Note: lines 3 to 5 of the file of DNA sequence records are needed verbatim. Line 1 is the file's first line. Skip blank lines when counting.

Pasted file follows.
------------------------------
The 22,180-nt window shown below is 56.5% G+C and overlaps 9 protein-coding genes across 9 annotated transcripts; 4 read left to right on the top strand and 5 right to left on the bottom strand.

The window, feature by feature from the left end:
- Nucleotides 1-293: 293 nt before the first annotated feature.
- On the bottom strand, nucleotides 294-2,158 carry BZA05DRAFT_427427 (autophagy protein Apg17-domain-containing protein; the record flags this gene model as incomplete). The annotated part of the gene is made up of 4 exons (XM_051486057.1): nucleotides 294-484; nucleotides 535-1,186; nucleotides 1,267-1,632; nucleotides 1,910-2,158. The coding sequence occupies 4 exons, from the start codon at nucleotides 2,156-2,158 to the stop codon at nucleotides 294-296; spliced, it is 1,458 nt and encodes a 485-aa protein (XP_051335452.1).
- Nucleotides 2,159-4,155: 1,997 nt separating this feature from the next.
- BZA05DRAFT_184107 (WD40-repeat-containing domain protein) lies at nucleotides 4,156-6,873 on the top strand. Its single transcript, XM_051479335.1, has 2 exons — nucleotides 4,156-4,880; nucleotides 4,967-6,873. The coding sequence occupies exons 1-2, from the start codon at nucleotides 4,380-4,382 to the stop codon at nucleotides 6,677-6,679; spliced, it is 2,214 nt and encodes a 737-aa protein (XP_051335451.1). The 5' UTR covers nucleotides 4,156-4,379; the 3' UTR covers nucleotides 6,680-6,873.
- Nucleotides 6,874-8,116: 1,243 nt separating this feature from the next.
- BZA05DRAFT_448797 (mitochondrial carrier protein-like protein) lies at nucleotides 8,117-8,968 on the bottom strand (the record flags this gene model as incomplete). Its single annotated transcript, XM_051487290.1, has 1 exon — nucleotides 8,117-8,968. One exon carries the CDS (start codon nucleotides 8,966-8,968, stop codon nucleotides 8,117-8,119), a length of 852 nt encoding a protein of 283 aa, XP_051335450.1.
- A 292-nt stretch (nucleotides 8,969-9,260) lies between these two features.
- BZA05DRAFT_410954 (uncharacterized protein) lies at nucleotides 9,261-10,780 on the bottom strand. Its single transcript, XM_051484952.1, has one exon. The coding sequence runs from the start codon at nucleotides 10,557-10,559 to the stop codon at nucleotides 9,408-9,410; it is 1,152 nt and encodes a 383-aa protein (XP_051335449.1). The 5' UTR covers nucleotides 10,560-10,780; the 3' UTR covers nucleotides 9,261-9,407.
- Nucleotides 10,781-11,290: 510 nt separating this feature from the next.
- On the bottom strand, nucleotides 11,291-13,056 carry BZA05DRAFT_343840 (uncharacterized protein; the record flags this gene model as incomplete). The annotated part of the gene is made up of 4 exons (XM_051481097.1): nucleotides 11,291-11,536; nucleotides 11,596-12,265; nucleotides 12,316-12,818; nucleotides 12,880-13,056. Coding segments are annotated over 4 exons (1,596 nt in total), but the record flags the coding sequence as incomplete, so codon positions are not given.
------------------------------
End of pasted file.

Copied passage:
- Nucleotides 1-293: 293 nt before the first annotated feature.
- On the bottom strand, nucleotides 294-2,158 carry BZA05DRAFT_427427 (autophagy protein Apg17-domain-containing protein; the record flags this gene model as incomplete). The annotated part of the gene is made up of 4 exons (XM_051486057.1): nucleotides 294-484; nucleotides 535-1,186; nucleotides 1,267-1,632; nucleotides 1,910-2,158. The coding sequence occupies 4 exons, from the start codon at nucleotides 2,156-2,158 to the stop codon at nucleotides 294-296; spliced, it is 1,458 nt and encodes a 485-aa protein (XP_051335452.1).
- Nucleotides 2,159-4,155: 1,997 nt separating this feature from the next.